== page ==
Never Have I Ever
Though exceedingly cringey at times, this episode successfully juggles multiple story lines and emotions and gives each of them a satisfying ending. Adopting a moral-of-the-story format, this installment of Never Have I Ever sees Devi navigating how she should go about apologizing to Aneesa for starting the rumor that she has an eating disorder.
On the first day of Devi’s suspension, Ben barges in on her family’s dinner and informs her that she needs to find a way to make it up to Aneesa because she’s planning on transferring schools yet again. Devi insists that it’s hopeless, but both Ben and Devi’s therapist, Dr. Ryan, insist that she find a way. While talking to Dr. Ryan, Devi decides to apologize to Aneesa first and foremost because she misses Aneesa’s friendship, but she admits she also has an ulterior motive of winning Ben back.
Devi recalls that her father once taught her a valuable lesson: When you mess up big, apologize even bigger. So in an adorable homage to Ferris Bueller’s Day Off, Devi concocts an elaborate maze of distractions to keep her grandmother at bay back at home while she sneaks off to school to apologize to Aneesa. Ranjita Chakravarty, who plays Devi’s grandmother, is a delightful addition to this season’s roster. She often carries entire scenes on her back, her playful and clueless demeanor making for an added layer of hilarity.
Meanwhile, Devi’s cousin Kamala is having a catastrophe of her own. After finding out her name has been left off a scientific-journal paper despite the fact that she did most of the work behind it, she is distraught. When she tries to talk to the head of the research department, he dismisses her concerns as trivial office politics. When she tries to open up to her boyfriend, Prashant, he castigates her for coming off as “hard to work with” and encourages her to keep her head down. Suddenly, her demeanor changes. You can tell she doesn’t look at him the same way anymore. Her reluctance to take his advice seems to hint at future problems for the two.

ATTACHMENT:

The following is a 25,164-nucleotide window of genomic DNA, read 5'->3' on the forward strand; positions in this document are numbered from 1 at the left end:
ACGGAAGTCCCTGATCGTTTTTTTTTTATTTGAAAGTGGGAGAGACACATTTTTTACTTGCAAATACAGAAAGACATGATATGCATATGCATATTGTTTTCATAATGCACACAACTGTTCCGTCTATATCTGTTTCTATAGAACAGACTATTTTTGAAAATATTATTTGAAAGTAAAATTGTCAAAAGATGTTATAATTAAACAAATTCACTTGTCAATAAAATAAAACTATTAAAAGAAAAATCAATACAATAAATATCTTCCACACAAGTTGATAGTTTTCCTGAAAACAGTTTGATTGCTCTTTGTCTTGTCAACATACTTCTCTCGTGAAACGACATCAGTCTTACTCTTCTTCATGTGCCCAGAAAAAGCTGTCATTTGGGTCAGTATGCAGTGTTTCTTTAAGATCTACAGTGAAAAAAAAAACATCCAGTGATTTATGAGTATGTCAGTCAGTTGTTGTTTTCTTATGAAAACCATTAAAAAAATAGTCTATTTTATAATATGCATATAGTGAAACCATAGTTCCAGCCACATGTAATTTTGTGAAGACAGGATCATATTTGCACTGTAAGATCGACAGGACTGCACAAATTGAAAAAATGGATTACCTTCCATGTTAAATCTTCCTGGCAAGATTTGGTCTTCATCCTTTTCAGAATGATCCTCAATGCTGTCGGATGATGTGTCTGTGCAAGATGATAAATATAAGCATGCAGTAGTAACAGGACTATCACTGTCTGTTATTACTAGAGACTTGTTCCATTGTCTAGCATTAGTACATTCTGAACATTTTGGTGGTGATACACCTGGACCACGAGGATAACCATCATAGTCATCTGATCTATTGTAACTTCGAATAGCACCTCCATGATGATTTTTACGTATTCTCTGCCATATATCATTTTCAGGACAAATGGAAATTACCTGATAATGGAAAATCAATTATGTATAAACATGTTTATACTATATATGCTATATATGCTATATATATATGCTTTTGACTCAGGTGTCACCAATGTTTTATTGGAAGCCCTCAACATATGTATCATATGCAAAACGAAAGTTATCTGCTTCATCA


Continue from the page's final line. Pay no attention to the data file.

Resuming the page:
Drawing on her dad’s wisdom, Devi and her friends plan an entire cheer routine to apologize to Aneesa. Ensuring that all eyes are on her, Devi enlists the school band and drill team to put together a pep-rally type of dance routine that ends with her pulling out a sign saying “Sorry Aneesa!” To absolutely no one’s surprise, this fails miserably. Aneesa is re-traumatized by Devi reminding everyone why she is even apologizing to her in the first place. She runs off crying, and Ben chastises Devi for being so insensitive.
Meanwhile, Nalini is experiencing an emotional crisis. When delivering Dr. Jackson’s mail to him, she bursts into tears and calls herself a terrible mother. She tells him about how Devi got along much better with her father and how difficult parenting alone has been ever since Mohan passed away. Dr. Jackson gives her a solid piece of advice as a fellow single parent: When your kid says they need you, you should always just say yes.
Reflecting on her initial grandiose apology attempt, Devi realizes she might have misinterpreted her dad’s advice. She has a flashback to an argument her parents had when she was younger: Her mother was upset at Mohan for not coming to a professional awards ceremony, and instead of making excuses, Mohan was vulnerable with her, sharing how his own unemployment status clouded his judgment and made him petty and selfish instead of supportive. As Devi thinks back to that memory, she realizes she needs to take a different approach. So she goes to school and, in front of the entire student body, shares how Aneesa made her feel jealous and insecure. She promises to be a better friend to Aneesa if she stays. It’s a touching moment, one that will remind you that teenagers have humanity too, no matter how heartless and cruel they can be sometimes. Although Aneesa forgives Devi, she informs her that her parents’ minds have been made up about her transfer and there’s no chance she’s staying at Sherman Oaks.
It seems all hope is lost, but at the last minute, Devi has the bright idea to have her mom attempt to speak to Aneesa’s mom. Who better to convince a stern, begrudging Indian woman than another stern, begrudging Indian woman? Nalini, who is hesitant at first, remembers her colleague’s suggestion to always say yes when your child needs you. Ultimately, she ends up successfully convincing Aneesa’s mom to let her stay at Sherman Oaks.
This episode, “…begged for forgiveness,” accurately captures many aspects of the Indian American experience. Devi’s suspension story line throws a wrench into the “Indian nerd” archetype she has been slotted into, and Nalini’s story line gets at the mixed emotions immigrants can feel when having to parent their children in a country whose culture is so different from the one they are accustomed to. Kamala’s plot hits particularly close to home, as almost every South Asian woman knows what it’s like to be told to keep your head down in the name of “maintaining the peace,” often from people we love who claim to have our best interests at heart. The best onscreen representation is one that resonates with the community it represents while captivating those on the outside, and this episode does it perfectly.